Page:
Romanek moved to Tahoe from “the land of the rails” in Minnesota to make a go of it in the snowboarding world after leaving an education in welding, and said the standout feature of the lake scene was its inclusiveness. In stark contrast to the percieved ego-driven culture of Squaw Valley skiing, the snowboard culture he witnessed across all of Tahoe was laid back, supportive, and anything but cliquey.

“When I first moved here I was blown away by the overall skill set of the people that rode out here, and also how inviting everyone is to people,” Romanek said. “Being from Minnesota and cruising out here, it’s very intimidating when you grew up on a mountain that has 300 vertical and the steepest run is a blue.”

So how does a midwestern street rider make it in Tahoe? The old fashioned way, according to Romanek, was film. “Filming a video part used to be one of the only ways to get media coverage before we had any social media,” he said, so athletes would compile their best clips from the year and try and get them in one of that year’s snowboarding movies. Then the economy took a digger in 2008 and social media exploded.

According to Romanek, the buy-in for an appearance in a snowboard film became ludicrously expensive as the ease of social media simultaneously changed the game. It’s the same across all snow sports; imagine trying to compete with Candide Thovex whose edits are funded by a German car manufacturer with a $200 million TV advertising budget. No love for the little guy.
“When the economy crashed, snowboarding took a dip and it hasn’t fully recovered yet. It’s been a lot harder for snowboarding companies to cough up that coin,” Romanek said. “Before you know it you’ve spent so much money on three minutes [of movie footage], and nowadays I just don’t think people have the attention span. They just go on Instagram and that’s all they really want to see.”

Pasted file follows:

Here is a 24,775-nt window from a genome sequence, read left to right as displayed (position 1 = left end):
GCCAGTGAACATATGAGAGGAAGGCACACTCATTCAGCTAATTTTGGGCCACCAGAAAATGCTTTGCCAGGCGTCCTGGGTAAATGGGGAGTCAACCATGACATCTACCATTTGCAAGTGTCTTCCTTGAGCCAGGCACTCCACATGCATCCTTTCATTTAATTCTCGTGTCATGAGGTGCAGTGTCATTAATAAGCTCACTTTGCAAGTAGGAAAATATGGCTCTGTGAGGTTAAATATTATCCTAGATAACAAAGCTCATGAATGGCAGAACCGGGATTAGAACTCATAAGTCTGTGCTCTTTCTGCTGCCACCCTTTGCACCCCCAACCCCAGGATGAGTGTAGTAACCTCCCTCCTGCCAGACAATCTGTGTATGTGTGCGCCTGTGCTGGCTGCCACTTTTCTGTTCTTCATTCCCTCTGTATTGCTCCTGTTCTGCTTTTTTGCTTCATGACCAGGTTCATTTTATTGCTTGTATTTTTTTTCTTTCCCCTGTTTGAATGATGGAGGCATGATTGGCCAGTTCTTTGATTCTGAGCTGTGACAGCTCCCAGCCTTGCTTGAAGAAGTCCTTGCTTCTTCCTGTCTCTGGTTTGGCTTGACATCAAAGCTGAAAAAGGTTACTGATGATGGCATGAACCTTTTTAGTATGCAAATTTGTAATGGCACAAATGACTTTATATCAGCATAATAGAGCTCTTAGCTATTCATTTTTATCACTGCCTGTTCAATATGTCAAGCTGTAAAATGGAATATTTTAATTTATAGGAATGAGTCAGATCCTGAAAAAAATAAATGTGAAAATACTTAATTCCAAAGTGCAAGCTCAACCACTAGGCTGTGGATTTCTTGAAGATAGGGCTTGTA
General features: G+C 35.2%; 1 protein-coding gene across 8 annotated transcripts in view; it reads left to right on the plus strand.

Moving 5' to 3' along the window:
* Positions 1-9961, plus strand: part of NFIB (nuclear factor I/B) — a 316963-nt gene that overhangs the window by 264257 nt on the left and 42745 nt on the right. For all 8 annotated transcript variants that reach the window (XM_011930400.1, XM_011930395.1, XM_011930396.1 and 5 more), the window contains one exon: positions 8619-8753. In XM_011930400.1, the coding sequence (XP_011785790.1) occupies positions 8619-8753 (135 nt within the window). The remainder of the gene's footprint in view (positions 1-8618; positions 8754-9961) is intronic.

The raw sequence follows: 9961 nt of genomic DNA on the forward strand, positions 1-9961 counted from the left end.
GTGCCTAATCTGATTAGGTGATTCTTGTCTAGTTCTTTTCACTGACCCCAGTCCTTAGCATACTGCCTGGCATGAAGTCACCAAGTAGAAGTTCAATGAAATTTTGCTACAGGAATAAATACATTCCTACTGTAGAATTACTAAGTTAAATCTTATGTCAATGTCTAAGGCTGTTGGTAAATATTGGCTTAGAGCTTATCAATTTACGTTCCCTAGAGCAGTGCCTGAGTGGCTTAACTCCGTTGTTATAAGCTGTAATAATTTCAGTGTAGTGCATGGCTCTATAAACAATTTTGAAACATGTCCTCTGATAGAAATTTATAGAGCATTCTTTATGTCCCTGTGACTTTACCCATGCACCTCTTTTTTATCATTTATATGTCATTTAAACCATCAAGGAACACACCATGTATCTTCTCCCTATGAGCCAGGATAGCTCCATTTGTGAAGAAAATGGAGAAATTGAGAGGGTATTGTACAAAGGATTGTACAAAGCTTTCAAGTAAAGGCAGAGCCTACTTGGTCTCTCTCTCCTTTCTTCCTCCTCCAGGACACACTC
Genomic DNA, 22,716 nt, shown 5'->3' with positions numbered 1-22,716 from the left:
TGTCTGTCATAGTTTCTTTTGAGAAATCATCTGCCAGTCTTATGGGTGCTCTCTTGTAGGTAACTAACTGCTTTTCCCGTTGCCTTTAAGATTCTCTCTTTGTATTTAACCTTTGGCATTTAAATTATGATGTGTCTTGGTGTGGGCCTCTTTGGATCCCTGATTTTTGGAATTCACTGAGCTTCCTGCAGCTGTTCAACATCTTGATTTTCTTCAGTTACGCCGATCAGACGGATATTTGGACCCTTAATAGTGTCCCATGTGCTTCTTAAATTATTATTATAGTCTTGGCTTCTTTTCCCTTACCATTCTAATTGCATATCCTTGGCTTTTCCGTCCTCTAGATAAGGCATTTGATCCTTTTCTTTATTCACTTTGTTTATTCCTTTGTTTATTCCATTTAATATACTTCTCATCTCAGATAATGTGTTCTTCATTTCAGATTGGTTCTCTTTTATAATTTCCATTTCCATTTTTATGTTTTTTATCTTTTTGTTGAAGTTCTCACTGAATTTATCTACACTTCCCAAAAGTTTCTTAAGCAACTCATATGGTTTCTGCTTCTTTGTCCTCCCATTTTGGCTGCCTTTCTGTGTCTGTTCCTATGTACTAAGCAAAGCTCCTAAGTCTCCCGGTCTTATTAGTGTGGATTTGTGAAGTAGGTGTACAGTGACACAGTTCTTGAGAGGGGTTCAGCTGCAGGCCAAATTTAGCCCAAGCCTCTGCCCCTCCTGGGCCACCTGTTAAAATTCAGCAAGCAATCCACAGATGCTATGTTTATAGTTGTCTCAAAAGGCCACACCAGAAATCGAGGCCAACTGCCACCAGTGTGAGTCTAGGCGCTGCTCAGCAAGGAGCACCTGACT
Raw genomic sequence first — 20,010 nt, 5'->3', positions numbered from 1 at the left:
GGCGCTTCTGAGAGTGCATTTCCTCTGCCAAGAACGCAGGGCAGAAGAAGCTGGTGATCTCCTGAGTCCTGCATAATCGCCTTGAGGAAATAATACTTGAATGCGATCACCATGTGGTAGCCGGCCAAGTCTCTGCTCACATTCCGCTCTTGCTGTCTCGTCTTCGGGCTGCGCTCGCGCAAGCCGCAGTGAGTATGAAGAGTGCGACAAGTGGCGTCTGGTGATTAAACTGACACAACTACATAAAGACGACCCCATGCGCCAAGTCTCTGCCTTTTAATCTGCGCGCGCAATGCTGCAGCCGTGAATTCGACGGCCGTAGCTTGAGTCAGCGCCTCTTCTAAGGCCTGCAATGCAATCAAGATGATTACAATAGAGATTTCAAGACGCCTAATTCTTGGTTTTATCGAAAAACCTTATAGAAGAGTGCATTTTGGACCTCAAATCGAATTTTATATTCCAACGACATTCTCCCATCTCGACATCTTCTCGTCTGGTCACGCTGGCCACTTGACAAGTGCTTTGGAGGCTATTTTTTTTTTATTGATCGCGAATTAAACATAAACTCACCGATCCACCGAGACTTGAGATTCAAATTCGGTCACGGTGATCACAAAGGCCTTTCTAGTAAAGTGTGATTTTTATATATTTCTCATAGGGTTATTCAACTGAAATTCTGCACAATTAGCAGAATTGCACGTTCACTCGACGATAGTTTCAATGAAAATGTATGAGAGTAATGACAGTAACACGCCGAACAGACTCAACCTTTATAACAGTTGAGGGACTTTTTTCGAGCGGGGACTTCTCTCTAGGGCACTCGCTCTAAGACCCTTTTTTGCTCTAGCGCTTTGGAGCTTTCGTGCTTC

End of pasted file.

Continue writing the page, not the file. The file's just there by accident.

Joanna “P-Nut” Dzierzawski 

THRIVE SNOWBOARDS (Based in Truckee)

Thrive rider Joanna Dzierzawski is another midwest transplant, but what sets her apart from the other two athletes is that she never intended to go pro. She was just that good. Dzierzawski tuned her skills in what she calls the “U-ditch” back home near Chicago — as it would be a stretch to call what was there an actual halfpipe, she said — and after moving she quickly adapted to the features in Tahoe. She started out spending her days filming in the backcountry, and riding park in South Lake.

“I was one of the first girls to hit handrails back in the day, but it wasn’t cool yet so it didn’t blow up like it does now,” Dzierzawski said. By the coercion of some of her friends she sent edits in to potential sponsors, was signed on by RIDE, 686, and Heavenly Ski Resort, and began competing.

“All of the sudden I ended up in the Olympic qualifiers,” Dzierzawski said. She was on the road to Sochi for the Polish Olympic team, after recieving her dual citizenship, but injured her shoulder a year before the event. The combination of the injury and a disillusionment with the stress, rush, and grind of competitive touring led her to rethink her path. “I was very, very fortunate to do the road to Sochi, but it was also really, really hard … It was more a snowboard because you have to kind of thing, instead of snowboard because you want to,” Dzierzawski said.

Dzierzawski linked up with Thrive at roughly the same time she decided to start snowboarding because she wanted to again. Like Luebke and Romanek, she had spent the majority of her career riding for a bigger brand, and the transition to a smaller company provided unexpected benefits. The founder of Thrive, Douglas Fagel, is the executive vice president of the Professional Ski Instructors of America/American Association of Snowboard Instructors Western Division — a perfect fit for Dzierzawski, who said she’s never had a snowboard coach in her life.

These days, Dzierzawski said she enjoys her time on the hill as much as she did when she first started competing, and uses her more fluid schedule to balance riding and filming with running her own cleaning business in South Lake Tahoe — Joanna’s Cleaning Company. She’s watched the small competitions where she made a name for herself begin to disappear, replaced by larger events that are increasingly difficult to enter due to the lack of qualifying events. The level of competition has become more serious and the stakes are higher.

“The level of women’s riding has come a long way; I don’t want to be doing that. I want to be walking in ten years,” Dzierzawski said. Instead, she has her eyes on her backcountry roots, only this time she’s rocking a brand new Thrive splitboard.

 
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December 13, 2018